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InuYasha: Feudal Combat Review

InuYasha: Feudal Combat is a bar-setter. It’s a limbo bar though, not a high jump bar that would suggest this game has any sort of quality. New lows in both “Story Mode” and “Button-mashing” have been set in this revolutionary game.Before InuYasha I had a pretty good definition of a Story Mode: a main plot, perhaps a series of purposeful detours, a little character development. InuYasha, however, is missing several of the major aspects of what one would normally think of as Story Mode. InuYasha’s three unrelated campaigns simply start you at point A and let you fight your way to point B with several completely random encounters along the way. If you are familiar with the characters from the show it might be more interesting, though I imagine there is no fan out there hardcore enough to consider the plot fascinating. For those who have never seen the show, each story offers little or no background to the journey you are embarking on.

If gameplay is to be commended for anything, it is because it is consistent with the lackluster story. Perhaps never has a game fit the term “button-masher” as InuYasha does. The random pounding of the controller is not only a strategy, it’s the strategy being that a button-masher is likely to beat someone trying to use any type of organized fighting style. Also key to winning, never let up. Most would think that a fighting game has counter measures for a player who never stops pressing buttons. Well InuYasha has no such move, so mash on.

InuYasha: Feudal Combat is a very short game, which really is ok because you’ll have more than your fill by the time you complete this game. InuYasha is actually so short that I shouldn’t let it off the hook that easily. Story Mode contains three separate campaigns, and by campaigns I mean 20-to-30-minute-barely-qualifies-as-a-campaign campaigns. Do the math, Story Mode can be dealt with in under two hours and after that there’s little to do.

Having never witnessed the show, I can’t say how the looks measure up to the show. On its own, however, InuYasha is a colorful cel-shaded affair that is undoubtedly the game’s strongest aspect. Mind-blowing the graphics are not, but the environments and characters are interesting and very easy to look at.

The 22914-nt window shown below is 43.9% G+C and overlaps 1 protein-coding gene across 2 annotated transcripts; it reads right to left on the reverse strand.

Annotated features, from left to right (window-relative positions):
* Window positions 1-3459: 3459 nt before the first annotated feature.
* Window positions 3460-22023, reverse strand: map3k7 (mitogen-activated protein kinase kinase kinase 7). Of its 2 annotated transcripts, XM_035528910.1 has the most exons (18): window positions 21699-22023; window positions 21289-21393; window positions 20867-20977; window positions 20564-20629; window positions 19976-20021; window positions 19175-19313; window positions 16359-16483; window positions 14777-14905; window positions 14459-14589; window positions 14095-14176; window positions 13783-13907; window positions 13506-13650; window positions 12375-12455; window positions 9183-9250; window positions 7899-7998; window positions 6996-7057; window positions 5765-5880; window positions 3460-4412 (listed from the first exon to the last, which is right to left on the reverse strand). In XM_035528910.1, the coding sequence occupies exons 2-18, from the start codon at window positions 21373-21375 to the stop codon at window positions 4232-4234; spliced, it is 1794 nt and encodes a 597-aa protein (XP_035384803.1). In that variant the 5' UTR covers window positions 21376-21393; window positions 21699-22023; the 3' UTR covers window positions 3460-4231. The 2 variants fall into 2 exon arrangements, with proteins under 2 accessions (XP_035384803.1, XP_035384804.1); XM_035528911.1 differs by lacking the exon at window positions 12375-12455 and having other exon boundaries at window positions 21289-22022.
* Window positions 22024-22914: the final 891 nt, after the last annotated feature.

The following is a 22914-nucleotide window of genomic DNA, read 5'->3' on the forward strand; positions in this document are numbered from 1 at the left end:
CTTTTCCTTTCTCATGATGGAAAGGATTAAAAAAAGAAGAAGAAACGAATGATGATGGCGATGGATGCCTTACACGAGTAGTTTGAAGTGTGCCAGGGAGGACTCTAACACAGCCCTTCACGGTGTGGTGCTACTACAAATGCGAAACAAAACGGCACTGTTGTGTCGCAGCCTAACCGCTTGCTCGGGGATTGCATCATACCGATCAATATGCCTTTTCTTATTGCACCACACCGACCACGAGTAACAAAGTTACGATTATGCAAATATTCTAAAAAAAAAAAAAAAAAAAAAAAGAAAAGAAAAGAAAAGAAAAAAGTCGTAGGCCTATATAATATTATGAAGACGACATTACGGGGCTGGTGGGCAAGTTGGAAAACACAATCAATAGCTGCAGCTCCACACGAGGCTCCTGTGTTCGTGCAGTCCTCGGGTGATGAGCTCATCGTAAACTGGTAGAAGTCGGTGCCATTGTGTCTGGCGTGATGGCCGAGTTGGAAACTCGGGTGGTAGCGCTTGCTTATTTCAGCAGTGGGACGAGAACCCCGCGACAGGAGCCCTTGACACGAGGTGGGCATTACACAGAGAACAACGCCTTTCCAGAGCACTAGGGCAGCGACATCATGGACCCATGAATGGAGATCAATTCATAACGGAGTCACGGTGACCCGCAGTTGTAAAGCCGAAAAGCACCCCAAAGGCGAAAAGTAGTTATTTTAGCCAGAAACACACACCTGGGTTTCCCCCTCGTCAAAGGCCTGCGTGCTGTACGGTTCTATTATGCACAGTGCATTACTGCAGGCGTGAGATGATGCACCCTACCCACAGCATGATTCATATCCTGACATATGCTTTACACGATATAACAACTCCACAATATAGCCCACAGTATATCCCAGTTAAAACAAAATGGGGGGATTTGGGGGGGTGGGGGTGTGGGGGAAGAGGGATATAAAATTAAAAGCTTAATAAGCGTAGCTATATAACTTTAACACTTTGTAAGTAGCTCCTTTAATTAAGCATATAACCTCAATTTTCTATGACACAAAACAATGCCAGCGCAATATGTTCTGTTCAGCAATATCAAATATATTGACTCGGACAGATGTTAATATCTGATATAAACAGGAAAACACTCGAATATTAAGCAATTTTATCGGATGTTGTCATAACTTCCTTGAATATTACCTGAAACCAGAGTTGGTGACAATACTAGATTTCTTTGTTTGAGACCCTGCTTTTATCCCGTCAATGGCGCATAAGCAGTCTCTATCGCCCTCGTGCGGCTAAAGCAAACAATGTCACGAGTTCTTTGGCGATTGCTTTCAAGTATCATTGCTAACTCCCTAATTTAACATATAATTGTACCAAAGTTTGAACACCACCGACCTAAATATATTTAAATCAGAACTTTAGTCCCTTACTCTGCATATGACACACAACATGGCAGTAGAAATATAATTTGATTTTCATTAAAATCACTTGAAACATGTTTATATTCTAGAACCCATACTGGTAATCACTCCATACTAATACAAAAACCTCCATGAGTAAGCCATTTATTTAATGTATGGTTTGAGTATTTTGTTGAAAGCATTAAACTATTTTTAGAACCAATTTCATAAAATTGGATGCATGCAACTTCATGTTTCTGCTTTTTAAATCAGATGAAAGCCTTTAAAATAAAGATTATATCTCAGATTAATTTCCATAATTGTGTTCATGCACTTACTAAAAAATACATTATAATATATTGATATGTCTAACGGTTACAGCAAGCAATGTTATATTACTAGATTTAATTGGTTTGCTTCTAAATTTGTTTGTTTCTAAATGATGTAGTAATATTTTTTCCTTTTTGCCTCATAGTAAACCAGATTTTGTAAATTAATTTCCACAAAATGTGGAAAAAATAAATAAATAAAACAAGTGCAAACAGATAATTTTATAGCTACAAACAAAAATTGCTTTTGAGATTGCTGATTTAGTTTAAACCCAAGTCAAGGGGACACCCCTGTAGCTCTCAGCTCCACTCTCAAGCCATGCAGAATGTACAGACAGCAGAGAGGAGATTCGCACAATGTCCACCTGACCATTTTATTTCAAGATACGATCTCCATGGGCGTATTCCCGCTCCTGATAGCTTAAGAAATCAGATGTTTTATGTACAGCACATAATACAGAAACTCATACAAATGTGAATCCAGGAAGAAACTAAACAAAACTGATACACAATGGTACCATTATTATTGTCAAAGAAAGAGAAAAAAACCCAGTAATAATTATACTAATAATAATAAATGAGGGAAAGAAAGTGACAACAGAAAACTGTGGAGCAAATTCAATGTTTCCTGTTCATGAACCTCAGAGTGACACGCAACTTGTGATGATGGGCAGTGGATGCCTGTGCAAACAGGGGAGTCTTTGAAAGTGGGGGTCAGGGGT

I had to go back and confirm that there are in fact sound effects. They are there, though barely evident. Likewise game music exists though does very little to get itself noticed. Both give way to repetitive in-game taunts and grunts, which get old very quickly. The before mentioned stories are narrated by poor voice acting which comes off as completely effortless. Perhaps this unaffecting style suits the games more comic dialogue sequences but that really isn’t much of an excuse.

Final Verdict

Don’t let the pretty cel-shaded graphics fool you. InuYasha: Feudal Combat has no real innovation or quality to speak of. If a hardcore fan of the show is out there then rent the game, and do everything it has to offer in a two hour sitting. If you’re not a fan might I suggest wearing a blindfold, earplug, and mittens, and brag to your friends that you beat an entire game nearly senseless.


3.0 out of 10

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InuYasha: Feudal Combat Review

Related Information

Posted by: Administrator
Date: December 28, 2005
Publisher: Namco Bandai Games
Developer: EightainNet
Release Date: 08/24/2005
Genre: Fighting
Number of Players: 1-2
ESRB Rating: Teen
System Reviewed: PlayStation 2

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Categories: PlayStation 2 Reviews, GameCube Reviews, PlayStation 2, GameCube, Reviews

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